The Fair Debt Collection Practices Act (FDCPA) is a federal law that limits the behavior and actions of third-party debt collectors who are attempting to collect debts on behalf of another person or entity. The law restricts the means and methods by which collectors can contact debtors as well as the time of day and number of times contact can be made. If the FDCPA is violated, a suit may be brought against the debt collection company and the individual debt collector within one year, to collect damages and attorney fees.

According to The Fair Debt Collection Practices Act (FDCPA), a debt collector must send you written validation of debt within five days of contacting you. If they don't, you can send them a letter to request a validation of debt. 


The FTC outlines the contents of the letter that you should receive:


  1. How much you owe
  2. Who you owe
  3. Statement giving you 30 days to dispute the debt
  4. Statement that, if you dispute the debt in the given 30 day time frame, the collector will mail you the verification of the debt or a copy of the judgement against you
  5. Statement that the collector will provide the name and address of the original creditor (if different from the current creditor) if you write a request for that within 30 days


Note: If you dispute the debt within 30 days, the debt collector must cease attempts to collect until they've mailed you verification of the debt or a copy of the judgement to you. If you don't dispute the debt, the debt collector can assume that you owe and continue attempts to collect – but that is not equal to admitting that you owe the debt.

Why Send a Debt Validation Letter During Foreclosure?

FDCPA gives you the ability to gain important information about your mortgage and your account that you can use to protect your home, settle your account, or otherwise advocate for your best interests in or out of court. You should use this law if you believe that your account includes wrong or fraudulent information, if mistakes have been made about your record of payments, or if you believe that other violations exist.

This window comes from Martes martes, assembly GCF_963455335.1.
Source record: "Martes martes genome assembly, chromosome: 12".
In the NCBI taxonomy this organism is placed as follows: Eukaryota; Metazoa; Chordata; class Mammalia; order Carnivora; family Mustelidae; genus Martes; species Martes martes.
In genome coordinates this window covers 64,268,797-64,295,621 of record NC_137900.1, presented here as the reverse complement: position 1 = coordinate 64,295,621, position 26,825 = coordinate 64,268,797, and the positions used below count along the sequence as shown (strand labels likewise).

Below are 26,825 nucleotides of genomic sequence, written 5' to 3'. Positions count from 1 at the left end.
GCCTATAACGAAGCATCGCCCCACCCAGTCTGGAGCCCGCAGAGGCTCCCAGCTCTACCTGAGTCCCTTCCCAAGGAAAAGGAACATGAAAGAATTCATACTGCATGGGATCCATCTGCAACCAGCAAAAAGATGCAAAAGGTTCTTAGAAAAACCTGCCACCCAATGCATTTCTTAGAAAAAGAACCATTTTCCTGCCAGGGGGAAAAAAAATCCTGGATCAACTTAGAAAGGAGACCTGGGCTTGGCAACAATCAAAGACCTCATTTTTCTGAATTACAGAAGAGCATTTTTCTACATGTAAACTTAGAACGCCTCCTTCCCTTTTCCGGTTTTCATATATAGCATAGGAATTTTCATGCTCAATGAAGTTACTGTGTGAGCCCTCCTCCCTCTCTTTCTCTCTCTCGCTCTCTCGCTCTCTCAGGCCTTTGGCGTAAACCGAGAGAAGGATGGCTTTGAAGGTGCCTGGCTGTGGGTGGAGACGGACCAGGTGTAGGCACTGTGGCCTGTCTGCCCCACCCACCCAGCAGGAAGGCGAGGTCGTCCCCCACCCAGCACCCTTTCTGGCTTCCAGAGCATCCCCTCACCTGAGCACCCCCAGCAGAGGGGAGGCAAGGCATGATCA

This law gives you the opportunity to identify and get more clarification on those violations as well as learn other key details that you can use to either get caught up on your mortgage or point out why the mortgagor has no right to pursue foreclosure against your home. FDCPA can be used to reveal information about your account that you might not have had access to before being notified of the foreclosure.

Thanks to the FDCPA, you can now demand in writing that your debt collector clarify your account and provide to you in writing details that you need to know about your account. This law gives you the opportunity to correct wrongful information, cure your account, and take action to stop you from losing your home. 

You should not immediately confirm ownership of the debt. Here's why:

  • If you owe but can't afford to pay the debt, you'll lose negotiating power.
  • If you owe and intend to repay, you should first confirm that the debt collector is legitimate and is legitimately who you should pay.
  • If you owe but the debt has already surpassed the statute of limitations, confirming that it's yours could restart the clock on the statute of limitations.
  • If you're not sure you owe, it could be a mistake and you'll want to know for sure before you agree to repay.
  • If you're sure you don't owe, it could be a mistake or even an instance of fraud.

So before you do anything else, you might want to establish legitimacy before you proceed to negotiate with a debt collector by sending a Debt Validation Letter requesting validation of the debt including proof of a legitimate debt, the amount of debt owed, ownership of the debt, the right to collect the debt, and an accounting for all money demanded and how they arrived at the new figure.